Tuesday, November 13, 2007

#23 Is this really the end? Or just the beginning ...

This really has been an adventure exploring some of the new developments in online social networking. I now have a greater understanding of many of the online tools available.

Before undertaking this program I never thought that I would create or need to use a blog. I have now created four and will soon create a fifth.

  1. With the website at the RHSV I was concerned that there were items that needed to be added for a short period but did not easily fit into structure of the website resulting in a cluttered front page. There is now a blog called RHSV News where information about talks, exhibitions, excursions, books published by previous presidents of the society, grants etc can be placed.
  2. A small set of handpainted glass slides was found in the collection so scanned images have been placed in a blog - Images of the Past - as part of the Treasures of the RHSV page - not just to show the images but hopefully someone might know some additional information about them.
  3. For a number of years I have been planning to publish guidelines for cataloguing resource collections held in historical societies and similar organisations. I had intended to create a website to do this but after indertaking this program, a blog - Cataloguing Guidelines for Historical Societies - has been started to make this information gradually available.
  4. I plan to have another blog to provide information on digital projects for local history.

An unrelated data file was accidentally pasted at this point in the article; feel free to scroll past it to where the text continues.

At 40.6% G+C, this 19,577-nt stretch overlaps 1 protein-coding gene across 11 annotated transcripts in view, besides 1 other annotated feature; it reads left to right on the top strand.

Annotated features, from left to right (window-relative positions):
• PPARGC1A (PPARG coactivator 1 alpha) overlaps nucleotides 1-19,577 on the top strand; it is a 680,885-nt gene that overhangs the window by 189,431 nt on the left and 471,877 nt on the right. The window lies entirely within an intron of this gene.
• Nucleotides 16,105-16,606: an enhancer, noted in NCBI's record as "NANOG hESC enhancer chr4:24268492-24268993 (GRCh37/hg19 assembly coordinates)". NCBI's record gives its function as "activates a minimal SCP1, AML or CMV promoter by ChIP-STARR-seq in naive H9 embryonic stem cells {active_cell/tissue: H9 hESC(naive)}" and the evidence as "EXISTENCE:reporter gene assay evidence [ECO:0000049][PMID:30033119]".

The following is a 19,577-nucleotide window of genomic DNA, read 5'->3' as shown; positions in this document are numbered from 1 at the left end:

Some years ago I created a website using the web generator provided in My Connected Community, primarily to try out what could be achieved using the web generator - I usually create websites just using html coding. I regularly receive emails from members of my extended family asking for information so, after this project, I am experimenting putting family history information in a wiki and then some of the other family members can add to it and or create pages. Initially I used pbwiki and added a few sample pages but my son has set up a wiki on his server space for me to experiment with as well. I will later decide which to use for this experiment.

Earlier this year the RHSV received a grant to add podcasts to its website so before this program I had been experimenting in this area. Doing these exercises has provided me with some additional information and more confidence that we are going in the right direction.

Some of the exercises have made me experiment with tools that I had heard of but had never bothered to investigate - Flikr and Google Maps are two such tools that I can envisage using in the future. The tools for creating slideshows could also be useful.

Some of the other tools such as Library Thing could be useful for publicising books on a theme - eg local history, books for sale etc provided that they can be found on list of one of the particiapating organisations (especially as you can add a cover image).

All in all this has been a great exercise to see what is out there at present. It is however a little daunting that while I am learning about these tools a new wave of Internet tools is almost certainly being developed. We have come a long way in a short time but the journey is definitely just beginning.